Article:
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Canadian Population by Age and Birthplace, 1911. ©Chinook Multimedia Inc

Canada was a very young nation at the beginning of the war. Alberta and Saskatchewan had been provinces less than a decade. The most recent census, in 1911, showed a total population of 7.21 million. Some 1.59 million, or 28 per cent, had been born in other countries, including 834,229, or 11.5 per cent, in Britain. Physically, the country was united by a couple of railway lines. But little sense of shared nationalism existed, and many recent immigrants felt more loyalty to their mother countries, which included nations on both sides of the European conflict.

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Canada; An Illustrated Weekly Journal, 7 November 1914, p. 143.

"Dealing with Alien Enemies."

At the time of the First World War, Canada was a land of recent immigrants. Many of these new Canadians had come from countries that were now at war with Canada. The government and most Canadians worried about the loyalty of these "enemy aliens" and some 8,600 were interned. Although some of these individuals were loyal to their mother countries, most posed no threat to Canada.

Nevertheless, Canada was automatically at war when King George V of Great Britain made a declaration of war on behalf of all British subjects. Canada was part of the British Empire and Britain's declaration of war meant that all the empire was also at war. If no one consulted the Canadian people, most Canadians accepted that situation.

English Canada was generally enthusiastic about going to war. Most English Canadians saw the war as a just struggle against the aggressive tyranny of Germany and Austria-Hungary. Some believed that the war effort would unite all Canadians, regardless of divisions based on "race" (that is divisions separating ethnic groups, including French- and English-speakers) and religion. The Protestant churches actively promoted the war effort and the schools taught children about patriotism and loyalty. Volunteers lined up to enlist, worried that the war would be over by Christmas, before they could see any action.

"Watching."
Canada; An Illustrated Weekly Journal, 22 August 1914. ©Chinook Multimedia Inc

"Watching."

Canada, the young lion and first Dominion, is shown standing shoulder-to-shoulder with the mother country, ready to defend the empire.
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Canada; An Illustrated Weekly Journal, 5 December 1914, p. 256.

"The Call to Arms," by Fane Sewell.

English Canadians viewed the Great War as a clear call to duty and demanded that other groups respond in a similar manner. For example, Canada expected enemy aliens to renounce their mother countries.
Sir Robert Borden, Prime Minister of Canada, n.d.
Canada; An Illustrated Weekly Journal, 3 March 1917. ©Chinook Multimedia Inc

Sir Robert Borden, Prime Minister of Canada, n.d.

 

French Canada, though less enthusiastic, was not strongly opposed to the war. Laurier, now Leader of the Opposition, declared that Canada was fighting a just war for England and France. He would "offer no criticism… so long as there is danger at the front."(1) Canada had a duty to assist the mother country. Even the brilliant journalist and French-Canadian nationalist Henri Bourassa offered qualified support for the war effort so long as Canada acted in its own self-interest, sending food and supplies to Europe, but not troops.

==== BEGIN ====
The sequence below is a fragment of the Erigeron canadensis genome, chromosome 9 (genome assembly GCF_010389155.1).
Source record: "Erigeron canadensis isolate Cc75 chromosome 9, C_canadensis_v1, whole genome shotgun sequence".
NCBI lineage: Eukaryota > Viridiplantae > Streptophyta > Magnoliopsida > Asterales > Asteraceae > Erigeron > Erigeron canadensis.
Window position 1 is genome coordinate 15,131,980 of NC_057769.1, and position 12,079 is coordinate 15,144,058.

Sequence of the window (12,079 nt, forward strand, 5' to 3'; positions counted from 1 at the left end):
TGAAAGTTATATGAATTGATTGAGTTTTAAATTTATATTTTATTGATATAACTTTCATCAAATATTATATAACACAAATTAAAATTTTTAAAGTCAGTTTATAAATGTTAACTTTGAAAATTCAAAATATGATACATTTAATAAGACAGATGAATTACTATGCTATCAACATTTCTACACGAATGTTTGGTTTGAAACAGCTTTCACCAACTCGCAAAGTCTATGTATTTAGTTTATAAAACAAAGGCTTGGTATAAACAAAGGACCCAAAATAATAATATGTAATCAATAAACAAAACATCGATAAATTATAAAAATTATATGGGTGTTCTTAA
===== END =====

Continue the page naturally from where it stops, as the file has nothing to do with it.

Sir Robert Borden, Prime Minister of Canada, n.d.
City of Edmonton Archives (EA-10-3184).

Edmonton Residents Seek War News, n.d.

The public hungered for news of the front during the First World War and newspapers were seen as a reliable source of information about the fate of relatives and friends. In fact, however, all news reports and letters from soldiers were censored to stop the enemy from gaining useful knowledge.

Robert Borden, the Prime Minister, also believed that Canada's interests were linked to those of Britain. He pledged "to put forth every effort and to make every sacrifice necessary to ensure the integrity and maintain the honour of our Empire." Canada's participation could be fulfilled through voluntary measures: the government would not conscript men into the army to fight. Nor would Ottawa have to control the country's war effort.

Nevertheless, the government did pass the War Measures Act, legislation modelled very closely on a British statute, in August 1914. It gave the government the authority to undertake any action seen as necessary "for the security, defence, peace, order and welfare of Canada." Its sweeping powers included total control over transportation, trade and commerce, and property; censorship of the means of communication, notably newspapers; and the right to arrest and deport perceived enemies. Already, support for the war effort and the Canadian military was changing the nature of Canada.

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City of Edmonton Archives (Loyal Edmonton Regiment Collection).

Letter from Lieutenant-Colonel W.A. Griesbach to Miss Edna Clarke, 9 April 1915.

Griesbach tells a little girl the reasons why her father must go to Europe to fight the war.
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The War Measures Act, 1914, Statutes of Canada 1914, c. 2.

War Measures Act

 
 

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